Inaugural blog post: how to talk to kids about race
Updated: Jan 21
As a parent, you may feel anxious about talking about race with your child. Maybe you're worried about what to say. Perhaps you have concerns about "saying the wrong thing." Many parents share this feeling. Unfortunately, race has become a four-letter word in our society. But not talking about race does not make race or racism go away. In fact, research shows that children begin to notice skin color as young as infancy and begin to categorize people by race as toddlers. In other words, children are not colorblind.
The most important thing about talking about race is simply to talk about race. Don't avoid the topic. Especially if your child brings up the topic, be curious and ask your child about what they notice about race, what they've learned about race, and the sources of their learnings. Acknowledge differences in skin color and physical appearance (e.g. "Yes, your friend does have a darker/lighter skin color than you"). Correct information that your child has learned that may be incorrect (e.g. "There are some people who believe that, but that's actually not true; let's talk about what is true"). Encourage your child to also notice what they have in common with others of different races (e.g. "Your classmate does look different than you. Are there also ways in which you are similar, like do you notice that you both want to be want to be the same thing when you grow up?").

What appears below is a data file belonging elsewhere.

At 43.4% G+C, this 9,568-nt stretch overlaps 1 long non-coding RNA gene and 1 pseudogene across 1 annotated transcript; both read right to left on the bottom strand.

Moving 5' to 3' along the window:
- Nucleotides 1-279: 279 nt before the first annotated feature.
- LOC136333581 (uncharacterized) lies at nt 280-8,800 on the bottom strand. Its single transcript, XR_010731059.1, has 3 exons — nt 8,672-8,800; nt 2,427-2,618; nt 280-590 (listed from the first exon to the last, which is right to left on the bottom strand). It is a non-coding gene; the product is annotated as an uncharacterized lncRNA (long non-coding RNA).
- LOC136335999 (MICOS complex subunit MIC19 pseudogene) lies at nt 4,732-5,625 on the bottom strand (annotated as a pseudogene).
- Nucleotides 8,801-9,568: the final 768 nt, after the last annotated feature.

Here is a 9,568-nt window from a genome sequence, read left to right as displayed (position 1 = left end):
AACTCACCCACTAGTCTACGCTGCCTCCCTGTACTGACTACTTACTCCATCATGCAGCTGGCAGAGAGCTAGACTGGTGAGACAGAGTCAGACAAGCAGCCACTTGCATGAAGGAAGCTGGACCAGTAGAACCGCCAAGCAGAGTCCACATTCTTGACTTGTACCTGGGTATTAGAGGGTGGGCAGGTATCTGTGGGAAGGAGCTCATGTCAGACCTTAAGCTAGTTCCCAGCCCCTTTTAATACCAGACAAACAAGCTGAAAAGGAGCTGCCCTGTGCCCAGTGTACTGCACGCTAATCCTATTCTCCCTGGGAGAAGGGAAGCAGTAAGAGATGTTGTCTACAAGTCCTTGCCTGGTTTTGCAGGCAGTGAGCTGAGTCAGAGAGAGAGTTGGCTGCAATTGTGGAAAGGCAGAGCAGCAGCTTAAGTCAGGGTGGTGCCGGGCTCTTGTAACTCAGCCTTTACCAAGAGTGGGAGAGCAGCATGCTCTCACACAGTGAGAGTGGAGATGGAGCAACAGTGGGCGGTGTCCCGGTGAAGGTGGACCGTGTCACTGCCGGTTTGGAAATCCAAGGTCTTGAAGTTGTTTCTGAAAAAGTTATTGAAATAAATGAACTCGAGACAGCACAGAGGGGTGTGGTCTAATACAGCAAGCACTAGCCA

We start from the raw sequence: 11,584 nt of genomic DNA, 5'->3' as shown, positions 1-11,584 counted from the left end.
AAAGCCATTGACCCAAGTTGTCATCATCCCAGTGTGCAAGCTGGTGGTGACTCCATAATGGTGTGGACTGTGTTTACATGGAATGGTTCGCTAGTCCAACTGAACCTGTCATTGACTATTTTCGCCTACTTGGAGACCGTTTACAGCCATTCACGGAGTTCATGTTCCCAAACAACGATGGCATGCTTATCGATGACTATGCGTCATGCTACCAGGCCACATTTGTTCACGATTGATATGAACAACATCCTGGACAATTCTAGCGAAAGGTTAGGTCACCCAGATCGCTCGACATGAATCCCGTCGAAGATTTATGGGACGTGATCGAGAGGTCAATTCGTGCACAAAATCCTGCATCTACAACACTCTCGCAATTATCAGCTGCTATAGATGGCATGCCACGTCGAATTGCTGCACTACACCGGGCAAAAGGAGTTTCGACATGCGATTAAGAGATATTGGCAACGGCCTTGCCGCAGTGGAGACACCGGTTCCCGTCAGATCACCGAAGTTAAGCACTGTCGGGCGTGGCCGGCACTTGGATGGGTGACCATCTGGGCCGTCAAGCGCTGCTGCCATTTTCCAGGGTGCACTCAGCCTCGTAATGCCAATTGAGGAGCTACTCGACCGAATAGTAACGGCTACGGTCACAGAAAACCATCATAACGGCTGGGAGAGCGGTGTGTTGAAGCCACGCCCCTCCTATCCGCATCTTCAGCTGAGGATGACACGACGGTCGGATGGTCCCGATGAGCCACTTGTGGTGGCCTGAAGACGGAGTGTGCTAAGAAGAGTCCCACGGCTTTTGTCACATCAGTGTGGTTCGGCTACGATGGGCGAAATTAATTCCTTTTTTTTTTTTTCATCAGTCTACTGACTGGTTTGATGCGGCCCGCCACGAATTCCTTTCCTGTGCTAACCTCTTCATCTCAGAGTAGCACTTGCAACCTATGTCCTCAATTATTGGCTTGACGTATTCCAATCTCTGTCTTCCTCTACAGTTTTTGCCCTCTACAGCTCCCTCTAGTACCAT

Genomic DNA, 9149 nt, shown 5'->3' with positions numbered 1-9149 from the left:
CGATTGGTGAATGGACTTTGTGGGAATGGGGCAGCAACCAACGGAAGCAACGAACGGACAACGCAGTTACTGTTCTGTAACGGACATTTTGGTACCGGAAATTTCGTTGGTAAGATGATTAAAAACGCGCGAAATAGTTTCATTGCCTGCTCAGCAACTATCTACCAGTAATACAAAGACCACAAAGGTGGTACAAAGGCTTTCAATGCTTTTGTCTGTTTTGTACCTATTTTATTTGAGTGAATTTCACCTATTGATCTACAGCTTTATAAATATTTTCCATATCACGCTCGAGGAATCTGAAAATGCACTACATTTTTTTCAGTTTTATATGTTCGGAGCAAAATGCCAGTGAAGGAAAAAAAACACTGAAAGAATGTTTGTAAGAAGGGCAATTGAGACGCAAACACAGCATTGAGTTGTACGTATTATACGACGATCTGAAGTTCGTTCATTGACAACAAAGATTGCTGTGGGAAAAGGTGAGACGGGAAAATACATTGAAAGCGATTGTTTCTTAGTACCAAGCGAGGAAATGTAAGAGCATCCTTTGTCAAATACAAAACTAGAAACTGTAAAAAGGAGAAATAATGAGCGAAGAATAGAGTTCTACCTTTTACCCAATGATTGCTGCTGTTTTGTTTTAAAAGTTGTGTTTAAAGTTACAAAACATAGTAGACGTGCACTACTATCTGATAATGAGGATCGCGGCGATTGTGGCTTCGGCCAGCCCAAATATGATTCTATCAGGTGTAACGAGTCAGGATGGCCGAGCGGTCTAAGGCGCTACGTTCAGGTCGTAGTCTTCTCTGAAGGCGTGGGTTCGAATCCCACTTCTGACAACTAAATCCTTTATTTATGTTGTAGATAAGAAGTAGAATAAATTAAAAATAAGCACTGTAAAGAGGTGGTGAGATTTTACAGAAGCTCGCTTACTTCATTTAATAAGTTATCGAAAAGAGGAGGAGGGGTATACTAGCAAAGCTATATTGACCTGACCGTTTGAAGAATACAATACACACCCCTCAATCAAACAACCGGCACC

Lastly, model making and repairing mistakes. It is normal and expected that all of us will make unintentional mistakes when we talk about this topic. Life is not about doing everything perfectly. Rather, take-on a growth mindset, measuring how well you are doing as a parent based on how much you are learning and growing rather than how perfectly you are parenting. Modeling that is okay to make mistakes can actually help kids to be more likely to take ownership of their mistakes. Now, imagine that: a society where all of us had learned that it's okay to admit and then take ownership for our mistakes. If that had happened, perhaps racism would not be a problem today.
Want support with your own experiences of racism? Want support with your child's experiences of racism? Or want support with just talking to your child about race and racism? Call now for a free 15-minute consultation.